The following is a guest post from Karissa Chen. Karissa is an editor-in-chief of Hyphen Magazine and the author of the chapbook Of Birds and Lovers. She has been a Fulbright Fellow, a Kundiman Fellow, and a VONA fellow.
When I was asked by The New York Public Library to compile a list of my favorite books by Asian American authors, I enthusiastically agreed; I’ve read so many heartbreaking, intelligent, and thoughtful books over the years by Asian American writers, and I couldn’t wait to share them with NYPL’s readers. But then as I sat down to write my recommendations, I began to agonize. How to choose only a handful of books among the many worthy ones out there? Should I be paying attention to diversity of cultural backgrounds—and how might those assumptions conflict with how a writer might self-identify? What about genre diversity, style diversity, topic diversity? Should I be focusing on established writers or lesser-known writers? More recently published or essentials from the Asian American canon?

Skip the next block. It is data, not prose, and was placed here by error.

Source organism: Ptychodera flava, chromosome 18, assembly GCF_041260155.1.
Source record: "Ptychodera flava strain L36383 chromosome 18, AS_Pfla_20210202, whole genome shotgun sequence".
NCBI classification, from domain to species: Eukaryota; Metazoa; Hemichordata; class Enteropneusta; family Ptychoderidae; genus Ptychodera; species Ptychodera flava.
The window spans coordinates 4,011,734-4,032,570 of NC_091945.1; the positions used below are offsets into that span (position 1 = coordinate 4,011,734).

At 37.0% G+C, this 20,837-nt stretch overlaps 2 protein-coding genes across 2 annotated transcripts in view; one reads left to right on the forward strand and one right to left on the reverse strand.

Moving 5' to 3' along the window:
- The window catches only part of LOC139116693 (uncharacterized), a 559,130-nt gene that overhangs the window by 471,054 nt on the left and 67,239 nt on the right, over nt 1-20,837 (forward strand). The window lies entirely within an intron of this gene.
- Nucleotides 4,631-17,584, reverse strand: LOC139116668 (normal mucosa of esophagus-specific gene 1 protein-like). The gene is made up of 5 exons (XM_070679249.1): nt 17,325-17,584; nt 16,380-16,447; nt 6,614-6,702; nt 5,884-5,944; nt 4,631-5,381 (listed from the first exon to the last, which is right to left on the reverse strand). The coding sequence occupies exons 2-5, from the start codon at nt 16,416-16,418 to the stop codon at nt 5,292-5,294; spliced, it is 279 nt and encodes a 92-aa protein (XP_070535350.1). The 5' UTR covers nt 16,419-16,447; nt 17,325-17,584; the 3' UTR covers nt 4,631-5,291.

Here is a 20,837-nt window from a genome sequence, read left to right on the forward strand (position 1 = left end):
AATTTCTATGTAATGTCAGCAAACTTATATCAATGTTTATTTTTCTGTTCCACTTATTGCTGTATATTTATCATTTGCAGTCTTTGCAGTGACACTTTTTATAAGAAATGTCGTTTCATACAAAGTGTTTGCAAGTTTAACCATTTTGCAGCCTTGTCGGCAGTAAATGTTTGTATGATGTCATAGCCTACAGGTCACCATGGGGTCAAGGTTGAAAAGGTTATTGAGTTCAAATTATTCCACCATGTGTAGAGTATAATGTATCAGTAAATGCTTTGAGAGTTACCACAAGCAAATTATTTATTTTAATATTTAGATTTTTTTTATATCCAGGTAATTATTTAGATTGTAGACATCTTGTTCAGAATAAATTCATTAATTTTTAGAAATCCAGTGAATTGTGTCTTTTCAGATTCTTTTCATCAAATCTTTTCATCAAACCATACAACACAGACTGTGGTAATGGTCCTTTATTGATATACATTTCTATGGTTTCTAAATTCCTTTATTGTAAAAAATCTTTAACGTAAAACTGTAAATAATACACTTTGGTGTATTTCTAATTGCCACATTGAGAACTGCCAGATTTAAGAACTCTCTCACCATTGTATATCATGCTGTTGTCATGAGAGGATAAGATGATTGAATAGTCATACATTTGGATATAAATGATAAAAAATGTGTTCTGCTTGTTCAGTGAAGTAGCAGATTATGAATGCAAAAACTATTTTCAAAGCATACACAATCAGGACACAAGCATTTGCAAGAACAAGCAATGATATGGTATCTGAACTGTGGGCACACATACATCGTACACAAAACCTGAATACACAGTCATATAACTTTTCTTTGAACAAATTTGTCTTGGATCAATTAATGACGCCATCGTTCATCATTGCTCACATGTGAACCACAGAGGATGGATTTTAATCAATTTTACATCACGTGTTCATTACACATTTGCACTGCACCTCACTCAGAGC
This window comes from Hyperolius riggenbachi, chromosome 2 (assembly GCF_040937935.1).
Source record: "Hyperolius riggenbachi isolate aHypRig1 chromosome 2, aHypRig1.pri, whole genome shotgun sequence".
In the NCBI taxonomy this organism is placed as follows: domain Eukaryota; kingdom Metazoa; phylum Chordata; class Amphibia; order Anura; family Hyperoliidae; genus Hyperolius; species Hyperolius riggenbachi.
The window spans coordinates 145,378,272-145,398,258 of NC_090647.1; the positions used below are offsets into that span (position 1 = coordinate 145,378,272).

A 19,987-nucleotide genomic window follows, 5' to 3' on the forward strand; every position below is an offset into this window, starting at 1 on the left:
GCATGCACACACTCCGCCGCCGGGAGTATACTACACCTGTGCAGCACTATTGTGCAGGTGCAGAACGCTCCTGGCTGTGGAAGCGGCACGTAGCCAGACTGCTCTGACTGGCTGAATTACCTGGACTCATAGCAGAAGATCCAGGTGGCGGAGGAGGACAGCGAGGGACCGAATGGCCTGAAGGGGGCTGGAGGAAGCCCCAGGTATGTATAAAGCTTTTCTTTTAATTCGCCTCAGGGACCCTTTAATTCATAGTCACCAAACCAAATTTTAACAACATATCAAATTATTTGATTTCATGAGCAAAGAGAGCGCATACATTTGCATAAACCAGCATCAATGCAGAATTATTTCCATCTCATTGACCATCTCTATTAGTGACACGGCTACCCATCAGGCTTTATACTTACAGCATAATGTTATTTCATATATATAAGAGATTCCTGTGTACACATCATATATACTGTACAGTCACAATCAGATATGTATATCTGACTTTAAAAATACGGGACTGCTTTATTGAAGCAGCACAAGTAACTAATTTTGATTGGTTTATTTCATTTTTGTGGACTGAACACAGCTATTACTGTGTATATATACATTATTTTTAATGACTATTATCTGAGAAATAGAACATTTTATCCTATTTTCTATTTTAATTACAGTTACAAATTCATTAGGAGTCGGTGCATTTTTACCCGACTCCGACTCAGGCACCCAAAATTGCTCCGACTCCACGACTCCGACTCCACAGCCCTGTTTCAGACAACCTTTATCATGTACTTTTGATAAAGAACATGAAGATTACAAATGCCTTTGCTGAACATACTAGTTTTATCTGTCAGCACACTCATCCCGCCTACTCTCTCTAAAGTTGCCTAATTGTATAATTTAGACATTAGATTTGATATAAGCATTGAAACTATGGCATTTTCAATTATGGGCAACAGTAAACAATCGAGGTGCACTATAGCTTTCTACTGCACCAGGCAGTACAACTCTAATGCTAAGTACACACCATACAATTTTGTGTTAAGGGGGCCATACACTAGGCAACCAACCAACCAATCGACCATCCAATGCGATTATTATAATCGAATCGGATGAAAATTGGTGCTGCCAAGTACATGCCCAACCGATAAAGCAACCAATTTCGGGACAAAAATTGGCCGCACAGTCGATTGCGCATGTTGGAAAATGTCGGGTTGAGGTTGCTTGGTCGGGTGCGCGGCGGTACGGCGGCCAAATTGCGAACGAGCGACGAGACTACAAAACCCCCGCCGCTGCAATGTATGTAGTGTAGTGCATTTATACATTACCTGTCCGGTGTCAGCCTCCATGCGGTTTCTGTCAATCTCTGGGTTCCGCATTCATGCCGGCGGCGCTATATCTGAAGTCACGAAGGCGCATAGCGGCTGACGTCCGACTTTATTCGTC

In general, I feel ambivalent towards lists of this sort, which, while handy for quick recommendations, are also by their nature exclusionary. A list of Asian American books, therefore, is further complicated by the fact that Asian American stories are already underrepresented in the industry, making it hard not to feel that any list focusing on Asian American writers might hold a disproportionate importance in terms of offering visibility to particular titles. In the face of this added pressure of representation, when tasked with creating a list, I inevitably feel guilty that I will have to leave off so many noteworthy books.
In the end, I simply decided to highlight some of the contemporary literature that has meant the most to me personally, with a greater emphasis on books that have been published in the last few years. Of course, this means I’m leaving out a good number of books that I’m sure would belong on someone else’s list. This also means the list skews heavily towards literary fiction, which is what I tend to read the most. I hope that one day Asian American literature will be so commonplace and so widely read that to try to compile a list like this will seem silly. Until then, I humbly submit twenty of my favorites, and hope this acts as a jumping off point for those looking for great Asian American writers to read.
Anuk Arudpragasam – The Story of a Brief Marriage